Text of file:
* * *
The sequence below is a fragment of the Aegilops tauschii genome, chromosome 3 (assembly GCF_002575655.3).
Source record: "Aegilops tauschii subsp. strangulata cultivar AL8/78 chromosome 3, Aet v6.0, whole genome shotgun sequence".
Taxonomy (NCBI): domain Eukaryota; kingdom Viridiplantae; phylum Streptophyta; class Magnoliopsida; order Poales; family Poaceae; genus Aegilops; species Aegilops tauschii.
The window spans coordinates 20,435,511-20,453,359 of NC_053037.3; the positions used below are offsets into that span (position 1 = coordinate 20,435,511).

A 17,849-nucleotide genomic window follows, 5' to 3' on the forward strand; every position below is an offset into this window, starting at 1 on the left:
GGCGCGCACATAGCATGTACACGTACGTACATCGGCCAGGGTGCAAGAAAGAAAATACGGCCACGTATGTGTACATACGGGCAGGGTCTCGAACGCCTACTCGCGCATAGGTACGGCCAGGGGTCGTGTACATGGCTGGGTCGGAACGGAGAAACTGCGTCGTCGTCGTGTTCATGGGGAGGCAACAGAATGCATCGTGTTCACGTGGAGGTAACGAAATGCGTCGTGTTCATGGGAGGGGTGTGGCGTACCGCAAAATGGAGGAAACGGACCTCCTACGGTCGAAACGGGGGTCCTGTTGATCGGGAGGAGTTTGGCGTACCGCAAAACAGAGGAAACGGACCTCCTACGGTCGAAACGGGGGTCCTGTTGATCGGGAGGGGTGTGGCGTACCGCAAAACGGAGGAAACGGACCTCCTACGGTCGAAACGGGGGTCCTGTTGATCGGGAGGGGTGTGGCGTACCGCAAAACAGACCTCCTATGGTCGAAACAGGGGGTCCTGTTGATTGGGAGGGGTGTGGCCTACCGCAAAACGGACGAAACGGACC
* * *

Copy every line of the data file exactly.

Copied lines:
The sequence below is a fragment of the Aegilops tauschii genome, chromosome 3 (assembly GCF_002575655.3).
Source record: "Aegilops tauschii subsp. strangulata cultivar AL8/78 chromosome 3, Aet v6.0, whole genome shotgun sequence".
Taxonomy (NCBI): domain Eukaryota; kingdom Viridiplantae; phylum Streptophyta; class Magnoliopsida; order Poales; family Poaceae; genus Aegilops; species Aegilops tauschii.
The window spans coordinates 20,435,511-20,453,359 of NC_053037.3; the positions used below are offsets into that span (position 1 = coordinate 20,435,511).

A 17,849-nucleotide genomic window follows, 5' to 3' on the forward strand; every position below is an offset into this window, starting at 1 on the left:
GGCGCGCACATAGCATGTACACGTACGTACATCGGCCAGGGTGCAAGAAAGAAAATACGGCCACGTATGTGTACATACGGGCAGGGTCTCGAACGCCTACTCGCGCATAGGTACGGCCAGGGGTCGTGTACATGGCTGGGTCGGAACGGAGAAACTGCGTCGTCGTCGTGTTCATGGGGAGGCAACAGAATGCATCGTGTTCACGTGGAGGTAACGAAATGCGTCGTGTTCATGGGAGGGGTGTGGCGTACCGCAAAATGGAGGAAACGGACCTCCTACGGTCGAAACGGGGGTCCTGTTGATCGGGAGGAGTTTGGCGTACCGCAAAACAGAGGAAACGGACCTCCTACGGTCGAAACGGGGGTCCTGTTGATCGGGAGGGGTGTGGCGTACCGCAAAACGGAGGAAACGGACCTCCTACGGTCGAAACGGGGGTCCTGTTGATCGGGAGGGGTGTGGCGTACCGCAAAACAGACCTCCTATGGTCGAAACAGGGGGTCCTGTTGATTGGGAGGGGTGTGGCCTACCGCAAAACGGACGAAACGGACC